How should a cafe price? After all, most users are actually consuming multiple things at a coffeehouse. Yes, they are getting a jolt of caffeine and maybe a muffin, but they are also consuming a meeting space or a workspace. Indeed, that space may be more important to some customers if getting together with a friend or finding a place with WIFI is more the point of the visit than having a coffee.
That gets us to Tsiferblat, a Moscow-based chain of cafes that has a different pricing model than Starbucks and the rest of the industry. Here is how NPR tells it (Rubles For Minutes, Not Mochas, At Russian Cafe Chain, Jan 10):
Welcome to Tsiferblat in Moscow. It’s one of two in the city, and in English, it would be known as the Clockface Cafe.
When you enter, Polina Poliakova leads you to a cabinet filled with defunct alarm clocks. “When you come to Tsiferblat, first what you should do is take the clock,” she says, explaining what she calls “the ritual.”
So you choose a sturdy Soviet model and Poliakova notes your time of arrival. …
Clockface is the brainchild of Ivan Meetin, a 28-year-old who got started in the business by experimenting with a cafe that ran solely on donations.
Clockface is different, he says. “You don’t have to pay for coffee or tea or cookies,” Meetin says. “You should pay for time, and time costs — I hope — [are] not that expensive.” …
You pay two rubles a minute for the first hour — slightly less than $4 an hour — and then one ruble per minute for the time beyond that. Any time after five hours is free — so you can never spend more than about $12 per person.
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It is time for the gratuitous holiday post. Here, courtesy of Businessweek is a timeline of how Starbucks gets ready for the holidays (Starbucks’s 12 Months of Christmas, Dec 8):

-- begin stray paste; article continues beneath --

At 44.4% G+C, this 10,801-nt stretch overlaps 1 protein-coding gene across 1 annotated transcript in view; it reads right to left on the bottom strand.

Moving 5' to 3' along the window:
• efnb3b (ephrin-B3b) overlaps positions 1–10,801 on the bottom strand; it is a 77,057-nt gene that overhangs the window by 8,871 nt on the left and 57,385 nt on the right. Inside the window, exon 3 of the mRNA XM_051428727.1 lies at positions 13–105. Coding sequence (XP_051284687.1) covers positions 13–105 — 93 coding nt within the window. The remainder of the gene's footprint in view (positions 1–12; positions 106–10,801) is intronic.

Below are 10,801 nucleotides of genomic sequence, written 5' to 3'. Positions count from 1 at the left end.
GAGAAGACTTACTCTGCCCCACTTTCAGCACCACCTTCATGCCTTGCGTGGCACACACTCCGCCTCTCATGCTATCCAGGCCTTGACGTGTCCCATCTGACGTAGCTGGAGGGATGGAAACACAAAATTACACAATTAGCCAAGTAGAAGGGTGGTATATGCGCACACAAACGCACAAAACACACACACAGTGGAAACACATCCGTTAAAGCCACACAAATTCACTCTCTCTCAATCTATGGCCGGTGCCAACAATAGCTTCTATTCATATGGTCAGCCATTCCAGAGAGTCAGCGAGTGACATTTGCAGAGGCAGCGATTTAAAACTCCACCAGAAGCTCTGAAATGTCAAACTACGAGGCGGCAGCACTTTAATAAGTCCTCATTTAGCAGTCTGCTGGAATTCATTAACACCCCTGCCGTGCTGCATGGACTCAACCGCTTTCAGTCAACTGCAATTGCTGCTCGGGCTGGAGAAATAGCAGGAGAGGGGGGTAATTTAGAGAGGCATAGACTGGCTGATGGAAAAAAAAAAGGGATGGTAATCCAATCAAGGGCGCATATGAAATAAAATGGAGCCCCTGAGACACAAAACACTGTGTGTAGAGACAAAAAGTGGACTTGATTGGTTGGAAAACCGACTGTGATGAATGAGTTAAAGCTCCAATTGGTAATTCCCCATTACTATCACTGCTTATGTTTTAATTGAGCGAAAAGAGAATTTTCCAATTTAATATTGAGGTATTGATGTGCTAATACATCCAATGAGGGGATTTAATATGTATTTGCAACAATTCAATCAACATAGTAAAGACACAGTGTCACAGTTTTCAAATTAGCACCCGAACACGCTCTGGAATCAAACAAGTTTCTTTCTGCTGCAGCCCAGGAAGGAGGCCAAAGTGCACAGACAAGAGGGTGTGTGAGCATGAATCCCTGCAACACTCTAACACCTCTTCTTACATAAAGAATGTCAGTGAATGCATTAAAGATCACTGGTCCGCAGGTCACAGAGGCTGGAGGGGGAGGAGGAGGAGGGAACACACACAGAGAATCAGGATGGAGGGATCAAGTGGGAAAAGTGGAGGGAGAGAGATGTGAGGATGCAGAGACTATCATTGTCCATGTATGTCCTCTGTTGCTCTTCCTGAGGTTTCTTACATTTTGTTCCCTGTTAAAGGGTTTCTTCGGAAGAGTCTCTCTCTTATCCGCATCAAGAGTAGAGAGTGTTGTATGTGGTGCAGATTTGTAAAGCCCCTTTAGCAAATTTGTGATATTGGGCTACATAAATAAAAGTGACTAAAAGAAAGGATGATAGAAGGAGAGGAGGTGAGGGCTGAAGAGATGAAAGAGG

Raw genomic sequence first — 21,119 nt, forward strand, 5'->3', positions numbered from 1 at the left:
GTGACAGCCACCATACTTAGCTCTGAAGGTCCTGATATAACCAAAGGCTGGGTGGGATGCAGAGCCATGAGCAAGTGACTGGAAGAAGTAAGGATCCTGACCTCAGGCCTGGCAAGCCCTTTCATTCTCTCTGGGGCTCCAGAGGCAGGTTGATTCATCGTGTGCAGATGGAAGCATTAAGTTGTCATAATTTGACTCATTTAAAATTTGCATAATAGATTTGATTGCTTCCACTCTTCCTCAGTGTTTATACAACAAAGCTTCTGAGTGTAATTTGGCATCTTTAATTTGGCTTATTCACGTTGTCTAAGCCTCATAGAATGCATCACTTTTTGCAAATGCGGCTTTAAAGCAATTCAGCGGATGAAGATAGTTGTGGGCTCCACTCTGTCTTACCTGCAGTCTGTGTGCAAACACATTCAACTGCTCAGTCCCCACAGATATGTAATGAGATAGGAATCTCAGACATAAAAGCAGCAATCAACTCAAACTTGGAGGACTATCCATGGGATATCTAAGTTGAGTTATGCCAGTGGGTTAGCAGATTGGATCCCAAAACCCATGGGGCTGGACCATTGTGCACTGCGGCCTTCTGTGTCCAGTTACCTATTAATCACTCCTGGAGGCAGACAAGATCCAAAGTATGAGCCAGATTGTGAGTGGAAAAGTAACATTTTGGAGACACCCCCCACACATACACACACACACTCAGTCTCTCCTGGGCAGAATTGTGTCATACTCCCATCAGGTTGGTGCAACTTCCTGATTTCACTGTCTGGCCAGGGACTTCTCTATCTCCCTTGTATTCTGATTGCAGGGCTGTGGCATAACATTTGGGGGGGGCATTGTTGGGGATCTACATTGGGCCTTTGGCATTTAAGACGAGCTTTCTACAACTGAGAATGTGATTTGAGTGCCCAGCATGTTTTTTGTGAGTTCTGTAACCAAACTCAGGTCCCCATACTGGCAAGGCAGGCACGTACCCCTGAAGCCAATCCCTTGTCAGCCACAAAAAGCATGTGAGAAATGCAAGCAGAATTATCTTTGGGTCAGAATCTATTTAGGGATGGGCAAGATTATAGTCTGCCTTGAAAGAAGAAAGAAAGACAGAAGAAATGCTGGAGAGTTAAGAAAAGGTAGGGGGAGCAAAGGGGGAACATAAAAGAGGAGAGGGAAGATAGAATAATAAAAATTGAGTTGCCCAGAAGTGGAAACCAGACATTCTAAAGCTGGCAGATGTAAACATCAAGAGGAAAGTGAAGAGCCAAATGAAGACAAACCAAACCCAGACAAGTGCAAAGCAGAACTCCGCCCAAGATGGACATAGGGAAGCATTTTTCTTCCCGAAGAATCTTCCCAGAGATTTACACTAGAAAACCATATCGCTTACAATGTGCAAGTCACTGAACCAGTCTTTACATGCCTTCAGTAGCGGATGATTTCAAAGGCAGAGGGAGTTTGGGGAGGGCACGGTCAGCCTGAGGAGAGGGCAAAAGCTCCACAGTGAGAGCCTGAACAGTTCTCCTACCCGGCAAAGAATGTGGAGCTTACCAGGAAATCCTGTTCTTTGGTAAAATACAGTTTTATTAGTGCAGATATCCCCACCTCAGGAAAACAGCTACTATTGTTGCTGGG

And here are some of the things they are managing:
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This summer I added the Starbucks app to my phone and can now pay for lattes with it. This has had the unfortunate consequence of driving home just how much my family can spend on over-priced coffee as I now get multiple emails per week as the card paired with my phone gets reloaded. So far, it has been easier to just pay then take on two kids who are getting out of day camp and want a treat before heading home.
What does this have to do with operations? It all comes back to why Starbucks is so expensive. Frances Frei in her great article “The Four Things a Service Business Must Get Right” (HBR, Apr 2008) gives Starbucks as an example of a firm that has built around a clever funding mechanism. Anyone can sell you a cup of coffee; Starbucks offers you a third place with nice music, WiFi, and leather seats. All that has to be paid for but you can’t price it directly. Therefore, you get overpriced lattes.
But there is a complication: Starbucks cannot regulate consumption of its various amenities. One latte can buy a lot of WiFi, which gets us to this nugget from NPR (Lingering Laptop Users Wear Out Starbucks Welcome, Aug 9):
Starbucks wants its seating back. Some coffee shops in New York have started blocking their electrical outlets. They want to set a time limit on customers with laptops. Starbucks offers WiFi access and some customers complain they can never find a seat because students, freelance workers and others sit there all day.
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